Diana’s support group meets every Friday, and her counselor comes to the house three times a week. She has another four to six months to go, depending on the judge’s determination of her progress.

The boyfriend is serving a nine-year sentence in an upstate New York prison. Diana and the baby visit him every couple of weeks, but Diana’s counselor’s helping her move on as a single mom. She’s still living at her grandma’s place, but she’s working on financial stability, applying for jobs in retail.

She’s also thinking about going back to school, getting a degree. But for now, Diana says she just feels lucky to be with her son.

“He makes my day just got by faster,” she says with a smile. “He doesn’t really cry much; he’s just a happy baby. I’m blessed.”

Part 2

Pregnancy and Prison

By Nancy Mullane

Nancy Mullane with Piper Kerman

Nancy Mullane with Piper Kerman

Piper Kerman spent nearly a year in federal prison, and tells the true story about her experiences in the book, “Orange is the New Black.” The book is also the basis for the Peabody Award -winning series on Netflix. The show’s dark humor and plot twists have both surprised and disturbed viewers, particularly when it comes to pregnant inmates. She’s not an activist for prison reform, and speaks out on behalf of prisoner rights. Recently, I had the chance to speak with Kerman in San Francisco for the City Arts and Lecture’s series. Afterwards, I asked her about how pregnant women and mothers are treated in America’s prisons. Kerman believes women who are pregnant should not be incarcerated at all, unless it is absolutely necessary.

Piper Kerman and Nancy Mullane


City Arts and Lectures, San Francisco, March 31, 2014

Get on the Bus Program

Life of the Law #44 – Living With Wolves

From Life of the Law | Part of the Life of the Law series | 16:25

Bringing wolves back to the West has tested the legal system’s tolerance for restoring wild places ­­ Especially when humans live nearby. This year, the Endangered Species Act is at the center of a debate that will determine how that landscape looks in the future and whether wolves will still live there.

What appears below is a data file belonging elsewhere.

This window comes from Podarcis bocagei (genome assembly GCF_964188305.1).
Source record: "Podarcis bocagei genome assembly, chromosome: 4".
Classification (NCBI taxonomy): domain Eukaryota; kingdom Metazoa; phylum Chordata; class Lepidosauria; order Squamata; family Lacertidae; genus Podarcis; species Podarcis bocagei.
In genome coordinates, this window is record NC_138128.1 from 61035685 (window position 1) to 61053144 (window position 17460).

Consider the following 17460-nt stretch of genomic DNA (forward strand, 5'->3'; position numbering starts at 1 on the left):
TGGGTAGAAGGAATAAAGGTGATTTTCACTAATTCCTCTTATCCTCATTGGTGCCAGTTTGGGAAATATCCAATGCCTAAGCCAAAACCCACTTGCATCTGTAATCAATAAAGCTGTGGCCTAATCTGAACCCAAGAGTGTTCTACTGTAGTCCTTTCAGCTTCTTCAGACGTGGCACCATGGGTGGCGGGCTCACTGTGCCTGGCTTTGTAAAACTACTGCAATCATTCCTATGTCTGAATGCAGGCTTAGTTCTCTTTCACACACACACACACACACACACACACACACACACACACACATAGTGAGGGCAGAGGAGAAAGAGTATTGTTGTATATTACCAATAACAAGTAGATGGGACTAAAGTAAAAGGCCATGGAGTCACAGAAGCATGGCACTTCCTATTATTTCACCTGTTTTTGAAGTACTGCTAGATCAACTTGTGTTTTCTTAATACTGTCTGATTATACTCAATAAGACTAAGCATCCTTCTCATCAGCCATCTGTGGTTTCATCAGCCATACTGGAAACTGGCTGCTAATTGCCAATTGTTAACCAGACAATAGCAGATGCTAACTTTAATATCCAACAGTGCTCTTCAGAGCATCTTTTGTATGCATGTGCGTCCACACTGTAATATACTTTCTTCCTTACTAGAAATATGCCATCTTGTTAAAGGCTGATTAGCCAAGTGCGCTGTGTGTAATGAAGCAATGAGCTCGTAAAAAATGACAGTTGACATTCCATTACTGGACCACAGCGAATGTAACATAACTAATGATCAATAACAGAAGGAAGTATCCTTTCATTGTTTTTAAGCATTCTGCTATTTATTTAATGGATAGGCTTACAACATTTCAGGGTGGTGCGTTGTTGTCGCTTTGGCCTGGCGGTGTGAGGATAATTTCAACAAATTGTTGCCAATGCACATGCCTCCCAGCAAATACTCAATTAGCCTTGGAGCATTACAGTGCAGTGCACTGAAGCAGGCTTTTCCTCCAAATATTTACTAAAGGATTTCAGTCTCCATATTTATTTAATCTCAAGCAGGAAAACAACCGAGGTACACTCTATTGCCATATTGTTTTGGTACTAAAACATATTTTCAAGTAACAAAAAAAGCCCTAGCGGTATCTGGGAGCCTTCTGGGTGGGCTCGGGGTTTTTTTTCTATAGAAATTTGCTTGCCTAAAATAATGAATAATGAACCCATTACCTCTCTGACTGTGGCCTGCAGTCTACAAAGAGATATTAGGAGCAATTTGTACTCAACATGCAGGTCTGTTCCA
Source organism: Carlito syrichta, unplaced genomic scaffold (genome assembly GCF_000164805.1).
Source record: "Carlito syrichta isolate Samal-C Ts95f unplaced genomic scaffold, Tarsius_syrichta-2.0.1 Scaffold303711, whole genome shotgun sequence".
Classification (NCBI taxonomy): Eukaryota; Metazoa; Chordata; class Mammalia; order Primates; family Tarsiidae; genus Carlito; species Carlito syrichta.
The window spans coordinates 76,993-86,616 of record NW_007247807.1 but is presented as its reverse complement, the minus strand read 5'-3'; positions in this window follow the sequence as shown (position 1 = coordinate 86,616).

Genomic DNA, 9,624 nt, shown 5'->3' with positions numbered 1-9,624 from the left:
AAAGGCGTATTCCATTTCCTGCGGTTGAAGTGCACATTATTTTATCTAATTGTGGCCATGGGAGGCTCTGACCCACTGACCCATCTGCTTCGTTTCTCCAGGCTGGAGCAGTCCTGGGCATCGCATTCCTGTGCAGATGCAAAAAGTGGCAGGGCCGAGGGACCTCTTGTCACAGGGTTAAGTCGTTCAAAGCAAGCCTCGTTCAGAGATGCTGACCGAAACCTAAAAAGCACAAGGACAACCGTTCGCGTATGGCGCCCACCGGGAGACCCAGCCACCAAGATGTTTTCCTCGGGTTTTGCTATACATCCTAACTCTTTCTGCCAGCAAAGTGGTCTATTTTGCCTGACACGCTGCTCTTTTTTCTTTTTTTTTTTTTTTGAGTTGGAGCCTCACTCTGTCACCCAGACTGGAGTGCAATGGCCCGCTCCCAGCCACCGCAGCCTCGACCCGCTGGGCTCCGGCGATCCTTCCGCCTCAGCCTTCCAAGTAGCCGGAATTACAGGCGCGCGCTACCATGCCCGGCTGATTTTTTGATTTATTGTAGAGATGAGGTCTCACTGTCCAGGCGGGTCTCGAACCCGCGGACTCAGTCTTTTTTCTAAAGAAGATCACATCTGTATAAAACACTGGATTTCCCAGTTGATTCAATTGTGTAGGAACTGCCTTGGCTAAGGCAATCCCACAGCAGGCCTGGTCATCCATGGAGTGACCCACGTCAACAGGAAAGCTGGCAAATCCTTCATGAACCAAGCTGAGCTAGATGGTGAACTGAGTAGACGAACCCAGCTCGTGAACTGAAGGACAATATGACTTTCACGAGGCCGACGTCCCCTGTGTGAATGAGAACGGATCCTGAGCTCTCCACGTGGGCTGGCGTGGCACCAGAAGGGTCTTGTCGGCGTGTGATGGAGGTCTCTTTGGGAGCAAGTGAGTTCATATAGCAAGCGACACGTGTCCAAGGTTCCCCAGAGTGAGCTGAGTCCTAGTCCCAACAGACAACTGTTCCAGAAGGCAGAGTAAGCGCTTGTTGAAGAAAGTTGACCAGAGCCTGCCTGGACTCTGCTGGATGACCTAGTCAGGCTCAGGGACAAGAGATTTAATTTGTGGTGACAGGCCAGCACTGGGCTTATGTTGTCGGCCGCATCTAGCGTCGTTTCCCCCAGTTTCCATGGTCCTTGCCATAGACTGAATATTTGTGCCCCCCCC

The gray wolf only roams a fraction of its historic range. While it used to inhabit huge parts of the

U.S., it’s now confined to just a few states. But last winter, the US Fish and Wildlife Service proposed taking it off the endangered species list throughout the entire lower 48 states, because in that small area, wolves are thriving. It’s the first step in what could be a radical reinterpretation of the Endangered Species Act, with ramifications far beyond wolf country.

Since the Endangered Species Act (ESA) passed in 1973, the government’s had lots of experience with listing species as endangered. Not so much on the delisting side of things. In 40 years, only 60 or so species have come off the list. We don’t really have a consistent standard for when to call a species recovered, in part because we can’t agree on what “recovered” means.

Where the wolves live big pie or small pie?

Photo Credit: Jason Albert  Caption: An abandoned wolf den in Yellowstone’s Lamar Valley.

Photo Credit: Jason Albert
Caption: An abandoned wolf den in Yellowstone’s Lamar Valley.

To make these decisions, we need to understand a key word: “range.” The ESA says a species should live where they’re meant to live where they’ve always lived.